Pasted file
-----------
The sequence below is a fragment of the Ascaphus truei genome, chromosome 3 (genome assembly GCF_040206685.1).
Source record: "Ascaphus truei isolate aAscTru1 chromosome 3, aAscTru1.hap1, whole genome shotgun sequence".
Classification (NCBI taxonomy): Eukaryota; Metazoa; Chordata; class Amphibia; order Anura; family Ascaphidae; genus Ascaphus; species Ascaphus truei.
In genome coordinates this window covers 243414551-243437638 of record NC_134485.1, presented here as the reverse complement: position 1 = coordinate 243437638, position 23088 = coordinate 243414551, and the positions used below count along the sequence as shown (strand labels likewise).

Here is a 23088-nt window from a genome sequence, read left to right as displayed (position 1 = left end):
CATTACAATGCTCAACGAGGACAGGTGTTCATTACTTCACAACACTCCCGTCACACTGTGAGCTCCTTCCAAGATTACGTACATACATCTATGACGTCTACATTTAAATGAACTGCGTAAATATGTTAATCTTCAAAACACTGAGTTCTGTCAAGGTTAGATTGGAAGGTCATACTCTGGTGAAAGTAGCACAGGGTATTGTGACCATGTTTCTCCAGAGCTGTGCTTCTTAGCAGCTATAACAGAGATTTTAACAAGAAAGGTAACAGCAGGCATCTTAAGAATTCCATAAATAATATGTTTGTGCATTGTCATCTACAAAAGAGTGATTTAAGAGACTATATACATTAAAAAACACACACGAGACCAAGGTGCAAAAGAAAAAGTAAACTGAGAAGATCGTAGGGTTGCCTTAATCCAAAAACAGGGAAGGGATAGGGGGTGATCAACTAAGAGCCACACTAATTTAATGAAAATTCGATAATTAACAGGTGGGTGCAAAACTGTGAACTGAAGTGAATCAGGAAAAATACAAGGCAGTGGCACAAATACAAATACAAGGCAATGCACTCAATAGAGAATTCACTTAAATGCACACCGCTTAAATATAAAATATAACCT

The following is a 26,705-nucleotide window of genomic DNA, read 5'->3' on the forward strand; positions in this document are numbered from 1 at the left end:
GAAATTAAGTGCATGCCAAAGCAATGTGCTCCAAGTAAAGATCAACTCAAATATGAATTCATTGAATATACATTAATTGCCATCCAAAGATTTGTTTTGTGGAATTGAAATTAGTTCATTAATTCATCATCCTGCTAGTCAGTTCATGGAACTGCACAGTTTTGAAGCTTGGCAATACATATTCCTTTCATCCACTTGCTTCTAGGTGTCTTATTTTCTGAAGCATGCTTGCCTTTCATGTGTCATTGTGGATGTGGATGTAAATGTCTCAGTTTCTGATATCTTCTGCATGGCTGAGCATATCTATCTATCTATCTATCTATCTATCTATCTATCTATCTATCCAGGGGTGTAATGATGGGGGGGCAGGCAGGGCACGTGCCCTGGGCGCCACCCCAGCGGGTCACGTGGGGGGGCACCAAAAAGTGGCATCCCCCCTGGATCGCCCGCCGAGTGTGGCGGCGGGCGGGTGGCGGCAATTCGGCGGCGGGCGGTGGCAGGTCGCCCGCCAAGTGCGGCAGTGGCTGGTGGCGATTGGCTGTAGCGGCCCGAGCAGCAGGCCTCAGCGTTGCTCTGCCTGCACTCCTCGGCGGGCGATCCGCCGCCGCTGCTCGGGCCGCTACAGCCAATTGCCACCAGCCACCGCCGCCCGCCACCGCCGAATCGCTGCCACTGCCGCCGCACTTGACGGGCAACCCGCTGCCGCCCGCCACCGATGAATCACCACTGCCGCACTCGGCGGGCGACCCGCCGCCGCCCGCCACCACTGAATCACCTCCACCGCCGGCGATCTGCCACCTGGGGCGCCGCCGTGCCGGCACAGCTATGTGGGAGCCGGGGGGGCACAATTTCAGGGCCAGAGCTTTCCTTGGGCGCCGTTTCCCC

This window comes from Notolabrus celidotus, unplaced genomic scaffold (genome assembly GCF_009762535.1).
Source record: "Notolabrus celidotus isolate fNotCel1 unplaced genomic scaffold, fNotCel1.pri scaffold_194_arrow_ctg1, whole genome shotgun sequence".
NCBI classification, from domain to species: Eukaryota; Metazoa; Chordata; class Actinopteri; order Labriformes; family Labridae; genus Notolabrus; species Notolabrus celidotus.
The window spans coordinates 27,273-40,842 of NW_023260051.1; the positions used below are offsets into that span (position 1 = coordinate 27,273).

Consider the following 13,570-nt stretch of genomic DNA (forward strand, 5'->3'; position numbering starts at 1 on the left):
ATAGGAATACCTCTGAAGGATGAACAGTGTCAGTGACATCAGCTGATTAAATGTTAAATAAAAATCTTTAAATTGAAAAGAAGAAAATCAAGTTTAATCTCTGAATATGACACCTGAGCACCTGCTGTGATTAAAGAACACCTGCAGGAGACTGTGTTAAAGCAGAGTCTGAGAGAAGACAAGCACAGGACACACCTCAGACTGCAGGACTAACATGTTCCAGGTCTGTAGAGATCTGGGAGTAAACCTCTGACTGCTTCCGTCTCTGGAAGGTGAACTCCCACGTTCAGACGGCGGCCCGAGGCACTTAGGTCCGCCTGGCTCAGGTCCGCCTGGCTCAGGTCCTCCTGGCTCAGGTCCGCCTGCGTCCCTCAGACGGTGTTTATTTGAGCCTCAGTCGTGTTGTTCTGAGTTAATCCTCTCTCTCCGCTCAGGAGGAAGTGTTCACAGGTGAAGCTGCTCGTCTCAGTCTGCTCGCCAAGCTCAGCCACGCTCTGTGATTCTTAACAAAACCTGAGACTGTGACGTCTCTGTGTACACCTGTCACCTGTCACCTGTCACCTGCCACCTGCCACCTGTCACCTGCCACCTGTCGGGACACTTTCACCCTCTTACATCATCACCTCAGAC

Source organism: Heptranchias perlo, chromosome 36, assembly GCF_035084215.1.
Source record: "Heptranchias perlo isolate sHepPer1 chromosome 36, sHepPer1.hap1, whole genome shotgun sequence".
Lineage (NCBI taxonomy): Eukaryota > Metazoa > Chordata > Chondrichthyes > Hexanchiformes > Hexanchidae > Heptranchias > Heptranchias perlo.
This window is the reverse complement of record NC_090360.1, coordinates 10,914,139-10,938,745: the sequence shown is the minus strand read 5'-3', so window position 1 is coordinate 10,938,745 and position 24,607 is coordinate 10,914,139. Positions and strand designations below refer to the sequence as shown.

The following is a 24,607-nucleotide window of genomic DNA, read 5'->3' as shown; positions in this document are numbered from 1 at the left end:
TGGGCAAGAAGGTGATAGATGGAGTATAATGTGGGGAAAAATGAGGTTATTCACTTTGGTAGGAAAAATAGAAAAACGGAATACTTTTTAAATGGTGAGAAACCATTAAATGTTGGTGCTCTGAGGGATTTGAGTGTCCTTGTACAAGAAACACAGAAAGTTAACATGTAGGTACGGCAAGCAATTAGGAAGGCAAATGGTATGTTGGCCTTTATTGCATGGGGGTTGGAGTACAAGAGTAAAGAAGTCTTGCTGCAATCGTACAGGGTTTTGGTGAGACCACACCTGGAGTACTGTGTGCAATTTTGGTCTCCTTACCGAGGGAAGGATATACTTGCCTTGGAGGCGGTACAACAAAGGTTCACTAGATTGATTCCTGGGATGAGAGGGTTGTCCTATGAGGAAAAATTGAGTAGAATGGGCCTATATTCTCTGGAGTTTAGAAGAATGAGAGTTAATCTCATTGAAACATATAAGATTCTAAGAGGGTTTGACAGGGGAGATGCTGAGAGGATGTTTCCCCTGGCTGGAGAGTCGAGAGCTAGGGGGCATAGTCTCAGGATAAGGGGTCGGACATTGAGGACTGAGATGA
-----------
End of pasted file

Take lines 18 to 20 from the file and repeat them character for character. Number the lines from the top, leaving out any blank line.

This window is the reverse complement of record NC_090360.1, coordinates 10,914,139-10,938,745: the sequence shown is the minus strand read 5'-3', so window position 1 is coordinate 10,938,745 and position 24,607 is coordinate 10,914,139. Positions and strand designations below refer to the sequence as shown.

The following is a 24,607-nucleotide window of genomic DNA, read 5'->3' as shown; positions in this document are numbered from 1 at the left end:
TGGGCAAGAAGGTGATAGATGGAGTATAATGTGGGGAAAAATGAGGTTATTCACTTTGGTAGGAAAAATAGAAAAACGGAATACTTTTTAAATGGTGAGAAACCATTAAATGTTGGTGCTCTGAGGGATTTGAGTGTCCTTGTACAAGAAACACAGAAAGTTAACATGTAGGTACGGCAAGCAATTAGGAAGGCAAATGGTATGTTGGCCTTTATTGCATGGGGGTTGGAGTACAAGAGTAAAGAAGTCTTGCTGCAATCGTACAGGGTTTTGGTGAGACCACACCTGGAGTACTGTGTGCAATTTTGGTCTCCTTACCGAGGGAAGGATATACTTGCCTTGGAGGCGGTACAACAAAGGTTCACTAGATTGATTCCTGGGATGAGAGGGTTGTCCTATGAGGAAAAATTGAGTAGAATGGGCCTATATTCTCTGGAGTTTAGAAGAATGAGAGTTAATCTCATTGAAACATATAAGATTCTAAGAGGGTTTGACAGGGGAGATGCTGAGAGGATGTTTCCCCTGGCTGGAGAGTCGAGAGCTAGGGGGCATAGTCTCAGGATAAGGGGTCGGACATTGAGGACTGAGATGA